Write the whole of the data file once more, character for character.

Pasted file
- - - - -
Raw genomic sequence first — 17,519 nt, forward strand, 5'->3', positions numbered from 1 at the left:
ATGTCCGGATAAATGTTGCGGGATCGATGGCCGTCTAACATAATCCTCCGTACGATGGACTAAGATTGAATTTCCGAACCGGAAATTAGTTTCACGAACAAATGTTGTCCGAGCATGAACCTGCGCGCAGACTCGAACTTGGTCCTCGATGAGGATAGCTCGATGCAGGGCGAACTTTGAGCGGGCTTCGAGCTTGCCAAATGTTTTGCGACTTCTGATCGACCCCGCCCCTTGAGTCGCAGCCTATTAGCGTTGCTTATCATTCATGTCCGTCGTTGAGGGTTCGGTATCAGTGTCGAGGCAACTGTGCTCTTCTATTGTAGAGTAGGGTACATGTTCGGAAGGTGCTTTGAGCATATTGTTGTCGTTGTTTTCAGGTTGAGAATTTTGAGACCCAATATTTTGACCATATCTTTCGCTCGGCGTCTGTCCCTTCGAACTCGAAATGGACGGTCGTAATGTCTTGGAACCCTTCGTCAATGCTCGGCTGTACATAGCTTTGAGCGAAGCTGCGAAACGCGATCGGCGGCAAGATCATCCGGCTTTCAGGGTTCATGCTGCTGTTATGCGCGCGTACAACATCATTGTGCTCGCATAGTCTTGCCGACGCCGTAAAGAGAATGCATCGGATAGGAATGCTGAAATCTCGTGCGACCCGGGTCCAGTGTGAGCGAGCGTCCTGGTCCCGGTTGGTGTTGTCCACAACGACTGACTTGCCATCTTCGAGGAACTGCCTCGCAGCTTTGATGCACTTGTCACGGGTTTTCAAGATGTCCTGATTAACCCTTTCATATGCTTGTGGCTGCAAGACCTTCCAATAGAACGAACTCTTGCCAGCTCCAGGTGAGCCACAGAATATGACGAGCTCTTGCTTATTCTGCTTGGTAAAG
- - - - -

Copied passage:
Raw genomic sequence first — 17,519 nt, forward strand, 5'->3', positions numbered from 1 at the left:
ATGTCCGGATAAATGTTGCGGGATCGATGGCCGTCTAACATAATCCTCCGTACGATGGACTAAGATTGAATTTCCGAACCGGAAATTAGTTTCACGAACAAATGTTGTCCGAGCATGAACCTGCGCGCAGACTCGAACTTGGTCCTCGATGAGGATAGCTCGATGCAGGGCGAACTTTGAGCGGGCTTCGAGCTTGCCAAATGTTTTGCGACTTCTGATCGACCCCGCCCCTTGAGTCGCAGCCTATTAGCGTTGCTTATCATTCATGTCCGTCGTTGAGGGTTCGGTATCAGTGTCGAGGCAACTGTGCTCTTCTATTGTAGAGTAGGGTACATGTTCGGAAGGTGCTTTGAGCATATTGTTGTCGTTGTTTTCAGGTTGAGAATTTTGAGACCCAATATTTTGACCATATCTTTCGCTCGGCGTCTGTCCCTTCGAACTCGAAATGGACGGTCGTAATGTCTTGGAACCCTTCGTCAATGCTCGGCTGTACATAGCTTTGAGCGAAGCTGCGAAACGCGATCGGCGGCAAGATCATCCGGCTTTCAGGGTTCATGCTGCTGTTATGCGCGCGTACAACATCATTGTGCTCGCATAGTCTTGCCGACGCCGTAAAGAGAATGCATCGGATAGGAATGCTGAAATCTCGTGCGACCCGGGTCCAGTGTGAGCGAGCGTCCTGGTCCCGGTTGGTGTTGTCCACAACGACTGACTTGCCATCTTCGAGGAACTGCCTCGCAGCTTTGATGCACTTGTCACGGGTTTTCAAGATGTCCTGATTAACCCTTTCATATGCTTGTGGCTGCAAGACCTTCCAATAGAACGAACTCTTGCCAGCTCCAGGTGAGCCACAGAATATGACGAGCTCTTGCTTATTCTGCTTGGTAAAG